Among all construction materials the human race has ever used, metals rank very high. In fact, several prehistoric eras were named for the most commonly used metals of the time, such as the Iron Age and the Copper Age. The Industrial Revolution allowed the production of refined metal (mainly steel) on a massive scale, and this led to railroads, I-beams for skyscrapers, steam engines, and other marvels. By now, the likes of stainless steel, brass and copper, aluminum, and alloys such as AMS 5510 can be found everywhere, and they can be bought wholesale as thin sheet metal or thin metal strips. Steel and aluminum are quite useful, and for more specialized jobs, alloys such as 70 30 Cupro Nickel and AMS 5510 can do the job just fine, or even copper alloys. What can these metals do?
Producing and shipping metal is a massive industry today, and in 2016, some 138,900 sheet metal workers were employed across the U.S. The Bureau of Labor Statistics also says that the metal fabrication industry is due to grow 9% from 2016 to 2026, and this may add 12,000 jobs or so to the sector in that time frame. Sheet metal accounts for $30 billion in U.S. revenue, and often, this metal is made with recycled materials. Steel ranks among the most widely recycled materials of all, and worldwide, around 40% of all steel is made from recycled materials. The United States also imports generous amounts of steel from Canada, China, and Germany, and American steel is widely exported around the globe.
Steel and Aluminum
Steel is refined iron, and it can be used all over the place, from making railroad tracks and engine parts all the way to car bodies, I-beams, and finer applications such as surgical equipment and cutlery. Stainless steel is the norm for scalpels and forks, for example, resistant to corrosion. Steel is also lighter and stronger than iron, making it ideal for creating I-beams. Steel sheets are made when the material is passed through pressurized rollers at a high temperature, which results in hot rolled steel, and it can be used for I-beams and railroad tracks. Sometimes, this hot rolled steel is passed through the rollers again at room temperature, and the resulting cold rolled steel has precise dimensions and a protective coat. Such steel is excellent for making manufactured goods with accurate dimensions, such as cutlery or mechanical parts.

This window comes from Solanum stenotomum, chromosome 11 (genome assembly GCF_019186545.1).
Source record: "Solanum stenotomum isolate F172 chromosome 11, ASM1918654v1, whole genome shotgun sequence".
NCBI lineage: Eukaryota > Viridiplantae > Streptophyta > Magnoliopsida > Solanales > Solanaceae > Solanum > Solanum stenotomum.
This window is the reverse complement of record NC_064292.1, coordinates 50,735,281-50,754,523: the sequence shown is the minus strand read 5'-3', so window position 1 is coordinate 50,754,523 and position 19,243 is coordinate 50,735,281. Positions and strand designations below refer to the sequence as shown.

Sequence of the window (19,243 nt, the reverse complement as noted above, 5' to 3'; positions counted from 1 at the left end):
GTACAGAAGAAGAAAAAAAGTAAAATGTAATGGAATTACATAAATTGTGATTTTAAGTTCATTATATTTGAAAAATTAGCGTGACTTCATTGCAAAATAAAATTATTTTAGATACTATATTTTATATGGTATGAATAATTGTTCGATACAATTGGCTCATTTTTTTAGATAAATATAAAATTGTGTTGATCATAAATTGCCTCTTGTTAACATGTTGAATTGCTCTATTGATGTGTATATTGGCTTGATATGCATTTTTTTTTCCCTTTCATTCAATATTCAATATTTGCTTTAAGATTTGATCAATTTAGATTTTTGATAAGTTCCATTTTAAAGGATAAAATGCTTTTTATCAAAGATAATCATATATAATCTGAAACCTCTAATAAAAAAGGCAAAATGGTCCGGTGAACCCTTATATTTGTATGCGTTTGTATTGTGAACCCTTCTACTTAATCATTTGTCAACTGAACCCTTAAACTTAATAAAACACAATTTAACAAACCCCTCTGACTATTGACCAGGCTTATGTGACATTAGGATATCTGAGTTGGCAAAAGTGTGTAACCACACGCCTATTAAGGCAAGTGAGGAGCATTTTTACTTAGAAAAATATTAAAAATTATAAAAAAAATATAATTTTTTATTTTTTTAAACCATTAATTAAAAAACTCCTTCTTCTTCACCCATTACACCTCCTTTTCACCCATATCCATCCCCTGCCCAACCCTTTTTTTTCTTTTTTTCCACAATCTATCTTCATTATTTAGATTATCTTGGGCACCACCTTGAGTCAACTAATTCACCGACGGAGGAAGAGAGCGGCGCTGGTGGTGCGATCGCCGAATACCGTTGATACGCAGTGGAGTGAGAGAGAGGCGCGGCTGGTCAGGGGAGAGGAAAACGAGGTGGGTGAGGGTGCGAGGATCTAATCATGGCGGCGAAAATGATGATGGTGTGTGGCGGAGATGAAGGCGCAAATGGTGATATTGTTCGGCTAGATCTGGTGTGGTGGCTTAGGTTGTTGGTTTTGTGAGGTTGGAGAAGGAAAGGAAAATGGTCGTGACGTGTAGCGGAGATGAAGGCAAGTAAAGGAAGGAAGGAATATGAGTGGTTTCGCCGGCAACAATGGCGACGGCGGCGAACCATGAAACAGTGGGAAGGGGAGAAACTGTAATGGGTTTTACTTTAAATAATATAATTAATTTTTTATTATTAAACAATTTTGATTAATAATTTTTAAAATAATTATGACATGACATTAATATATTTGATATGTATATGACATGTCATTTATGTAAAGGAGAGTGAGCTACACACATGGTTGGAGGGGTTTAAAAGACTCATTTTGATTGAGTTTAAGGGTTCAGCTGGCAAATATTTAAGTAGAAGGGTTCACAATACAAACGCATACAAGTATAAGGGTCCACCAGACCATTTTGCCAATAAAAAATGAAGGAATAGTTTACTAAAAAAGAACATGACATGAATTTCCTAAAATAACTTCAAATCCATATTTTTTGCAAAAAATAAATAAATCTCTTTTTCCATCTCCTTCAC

What about aluminum? This soft metal is even lighter than steel, and more often, it is now being used to make vehicle bodies, so the lightweight vehicle can become more fuel efficient. Aluminum is commonly found in electrical appliances today, and it can be used to make car rims as well.
AMS 5510 and Other Alloys
Steel and aluminum are very useful, but they can’t do everything. So, combined metals, or alloys, are used for jobs where plain metals like steel would melt, corrode, or break. An alloy can be made of any combination of steel, iron, nickel, copper, brass, titanium, and others, to create a composite metal with desirable traits. Such alloys are geared to endure extremes such as heat, pressure, cold, corrosive material exposure, and weight. Take AMS 5510 as an example, which is a steel alloy made with chromium and nickel, can resist intergranular corrosion and endure temperatures ranging from 800 to 1500 degrees Fahrenheit. Often, this alloy is used to make exhaust stacks, manifolds, and ring collectors.
Meanwhile, other alloys are designed to endure extreme weight and pressure, an they can survive where ordinary steel or aluminum may bend and break. Some alloys are ultra heat-resistant, and they are involved in the manufacture of jet engine or train engine parts or heat shields on the space shuttle. Also consider metal bellows, which are flexible metal tubes that carry heated or very cold materials. Such tubes must be able to flex, bend, and expand and contract without rupturing, and most often, only an alloy can do that job. Lastly, some alloys (often involving copper) are designed to stand up to highly corrosive materials, such as salt water. Undersea pipes are made of these alloys, and the same is true of tanks, pipes, valves, and pumps found in chemical plants.